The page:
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What are the off-service rotations like?

Our off-service rotations are extremely valuable and educational. We spend time in obstetrics and gynecology, hand surgery, orthopedic trauma, anesthesia, pediatric intensive care unit (PICU), surgical intensive care unit (SICU), emergency psychiatry, emergency medical services, and ultrasound. Within these rotations, we work with world-renowned faculty who provide an excellent teaching experience that Mayo has been known for since its founding.

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What is your research month like? Can you really finish a project?

The research month is what you make of it. The bulk of the research can be finished in one month, but you will most likely use time outside of the month to wrap things up. And yes, you most definitely can finish a project. In fact, a majority of our residents have completed multiple projects.

The resources for research at Mayo are plentiful. If you can think of the project and are motivated to work on it, there are no roadblocks for supplies and resources. A project can also be as big or as small as you would like, so things are flexible for those who are ultimately not interested in doing a lot of research in residency.

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Can you do rotations at Mayo Clinic's campuses in Arizona and Florida?

Yes, definitely. Many of us have gone to other campuses to get a variety of different experiences. If you can think of a rotation you would like to do, it can likely happen. We have had residents rotate to other campuses to do pediatric intensive care unit (PICU), anesthesia, ultrasound and general emergency medicine. As an added bonus, Mayo provides funding for transportation and housing.

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Do you receive enough teaching? If so, does it come mainly from other residents or do the faculty teach as well?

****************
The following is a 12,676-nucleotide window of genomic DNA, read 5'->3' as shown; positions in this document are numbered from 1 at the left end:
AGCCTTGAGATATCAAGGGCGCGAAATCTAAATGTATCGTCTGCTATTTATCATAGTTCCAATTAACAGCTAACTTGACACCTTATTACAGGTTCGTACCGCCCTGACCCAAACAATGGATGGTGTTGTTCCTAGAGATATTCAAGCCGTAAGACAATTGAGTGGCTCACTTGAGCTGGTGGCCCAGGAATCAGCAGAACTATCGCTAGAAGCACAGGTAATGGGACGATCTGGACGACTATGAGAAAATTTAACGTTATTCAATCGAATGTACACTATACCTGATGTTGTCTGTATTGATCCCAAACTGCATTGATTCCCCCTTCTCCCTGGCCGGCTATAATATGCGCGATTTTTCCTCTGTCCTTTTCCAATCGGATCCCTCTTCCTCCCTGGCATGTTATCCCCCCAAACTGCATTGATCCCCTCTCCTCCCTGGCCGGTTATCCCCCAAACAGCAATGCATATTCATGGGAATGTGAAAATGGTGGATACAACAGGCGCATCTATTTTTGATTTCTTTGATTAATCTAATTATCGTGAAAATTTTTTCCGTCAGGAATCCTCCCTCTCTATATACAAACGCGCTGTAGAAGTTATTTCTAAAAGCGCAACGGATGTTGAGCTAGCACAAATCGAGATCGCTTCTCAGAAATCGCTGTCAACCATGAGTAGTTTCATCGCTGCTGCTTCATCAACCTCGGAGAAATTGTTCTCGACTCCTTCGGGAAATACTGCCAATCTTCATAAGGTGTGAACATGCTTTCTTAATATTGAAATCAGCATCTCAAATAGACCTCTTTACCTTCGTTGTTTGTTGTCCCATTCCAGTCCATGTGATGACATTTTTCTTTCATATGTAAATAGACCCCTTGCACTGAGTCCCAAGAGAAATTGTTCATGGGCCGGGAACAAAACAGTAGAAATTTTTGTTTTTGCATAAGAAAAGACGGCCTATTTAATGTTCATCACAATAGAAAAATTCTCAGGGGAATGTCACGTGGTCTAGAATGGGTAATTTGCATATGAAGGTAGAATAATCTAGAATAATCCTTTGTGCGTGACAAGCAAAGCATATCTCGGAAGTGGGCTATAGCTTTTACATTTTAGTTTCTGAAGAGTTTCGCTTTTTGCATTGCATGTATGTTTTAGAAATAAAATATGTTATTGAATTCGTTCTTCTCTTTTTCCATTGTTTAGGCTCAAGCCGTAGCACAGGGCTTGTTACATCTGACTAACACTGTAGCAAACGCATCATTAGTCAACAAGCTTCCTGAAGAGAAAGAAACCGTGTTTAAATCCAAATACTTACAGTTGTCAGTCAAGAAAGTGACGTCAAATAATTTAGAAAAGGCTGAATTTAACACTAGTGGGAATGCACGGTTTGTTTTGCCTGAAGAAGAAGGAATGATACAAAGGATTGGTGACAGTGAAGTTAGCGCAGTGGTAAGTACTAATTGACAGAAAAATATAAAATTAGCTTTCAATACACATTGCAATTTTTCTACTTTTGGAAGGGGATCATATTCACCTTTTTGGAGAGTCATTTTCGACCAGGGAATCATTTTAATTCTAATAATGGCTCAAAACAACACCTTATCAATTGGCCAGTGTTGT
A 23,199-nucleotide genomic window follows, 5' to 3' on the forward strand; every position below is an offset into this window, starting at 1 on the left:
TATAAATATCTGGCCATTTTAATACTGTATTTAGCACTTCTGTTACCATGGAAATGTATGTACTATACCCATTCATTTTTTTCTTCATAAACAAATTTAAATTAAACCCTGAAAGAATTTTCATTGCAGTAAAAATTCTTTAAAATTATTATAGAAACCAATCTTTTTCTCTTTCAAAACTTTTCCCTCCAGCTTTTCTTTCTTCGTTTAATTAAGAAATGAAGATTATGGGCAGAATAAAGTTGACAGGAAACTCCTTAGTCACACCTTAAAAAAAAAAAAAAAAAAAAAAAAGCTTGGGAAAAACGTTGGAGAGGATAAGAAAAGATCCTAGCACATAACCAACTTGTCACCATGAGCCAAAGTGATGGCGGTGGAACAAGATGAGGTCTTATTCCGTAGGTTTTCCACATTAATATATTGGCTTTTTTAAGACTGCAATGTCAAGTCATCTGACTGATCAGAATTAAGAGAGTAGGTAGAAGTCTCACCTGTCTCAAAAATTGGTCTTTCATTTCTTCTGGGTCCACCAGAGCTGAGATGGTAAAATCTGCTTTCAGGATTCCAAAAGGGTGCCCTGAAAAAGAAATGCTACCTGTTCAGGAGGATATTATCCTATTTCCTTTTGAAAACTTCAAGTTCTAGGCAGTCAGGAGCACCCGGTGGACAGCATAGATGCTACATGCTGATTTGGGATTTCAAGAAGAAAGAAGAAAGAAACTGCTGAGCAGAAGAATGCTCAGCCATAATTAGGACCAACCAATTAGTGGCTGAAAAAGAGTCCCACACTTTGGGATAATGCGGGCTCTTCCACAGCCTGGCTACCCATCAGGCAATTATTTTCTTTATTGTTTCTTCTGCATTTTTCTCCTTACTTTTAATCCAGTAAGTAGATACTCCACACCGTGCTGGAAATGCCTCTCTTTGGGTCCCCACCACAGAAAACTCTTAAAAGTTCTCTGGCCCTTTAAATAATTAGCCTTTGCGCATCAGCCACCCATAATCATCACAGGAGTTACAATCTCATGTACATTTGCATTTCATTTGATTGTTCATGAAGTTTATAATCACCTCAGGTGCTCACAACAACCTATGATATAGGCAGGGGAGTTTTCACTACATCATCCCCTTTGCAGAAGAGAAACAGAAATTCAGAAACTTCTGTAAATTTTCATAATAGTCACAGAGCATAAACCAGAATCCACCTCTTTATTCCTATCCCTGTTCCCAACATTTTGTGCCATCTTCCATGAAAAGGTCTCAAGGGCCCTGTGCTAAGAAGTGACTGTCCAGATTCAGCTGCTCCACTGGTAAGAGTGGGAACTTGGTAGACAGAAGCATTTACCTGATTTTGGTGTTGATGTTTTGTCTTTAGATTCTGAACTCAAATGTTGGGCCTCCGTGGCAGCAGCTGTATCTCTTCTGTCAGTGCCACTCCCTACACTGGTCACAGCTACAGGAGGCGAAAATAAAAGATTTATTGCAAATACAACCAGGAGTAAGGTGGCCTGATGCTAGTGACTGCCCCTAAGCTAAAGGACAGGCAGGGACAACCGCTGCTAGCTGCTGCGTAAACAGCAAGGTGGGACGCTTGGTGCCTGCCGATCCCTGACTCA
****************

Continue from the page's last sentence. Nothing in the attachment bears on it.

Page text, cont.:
Teaching is certainly a strong point of the residency. Faculty members give almost all of our lectures, but we do have guest speakers as well. There are four hours of lecture a week, which include morbidity and mortality conferences that are run by residents. At the bedside, faculty are readily available to give feedback or a pearl.

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Where do your residents go after graduating?

The answer to this question, as you may imagine, is simple: wherever you want to go. Graduates are spread throughout the U.S. and internationally in both academic and community settings. Our training provides the background to do both successfully.

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Can a non-Minnesotan survive a Minnesota winter? If so, how?

Yes, you can. Minnesotans are famous for finding fun ways to enjoy winter and will gladly share their techniques. And no, it doesn't snow year-round! In fact, we have wonderfully warm summers for lots of outdoor activities.

By mid-June, daytime highs are in the 80s, and during July and August, highs in the 90s are common. Occasionally, we'll have a short period of 70-degree weather in the summer to cool things down. During this time, we play all kinds of team sports (such as softball and volleyball), swim, hike, bike, skate and generally enjoy the outdoors. Golfers and tennis players have access to several public golf courses and tennis courts. The winter time, though, also offers just as many fun activities, such as ice skating, hockey, downhill and cross-country skiing, and snowshoeing, so be prepared to work and play.

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  • Aug 1, 2012
  • ART893346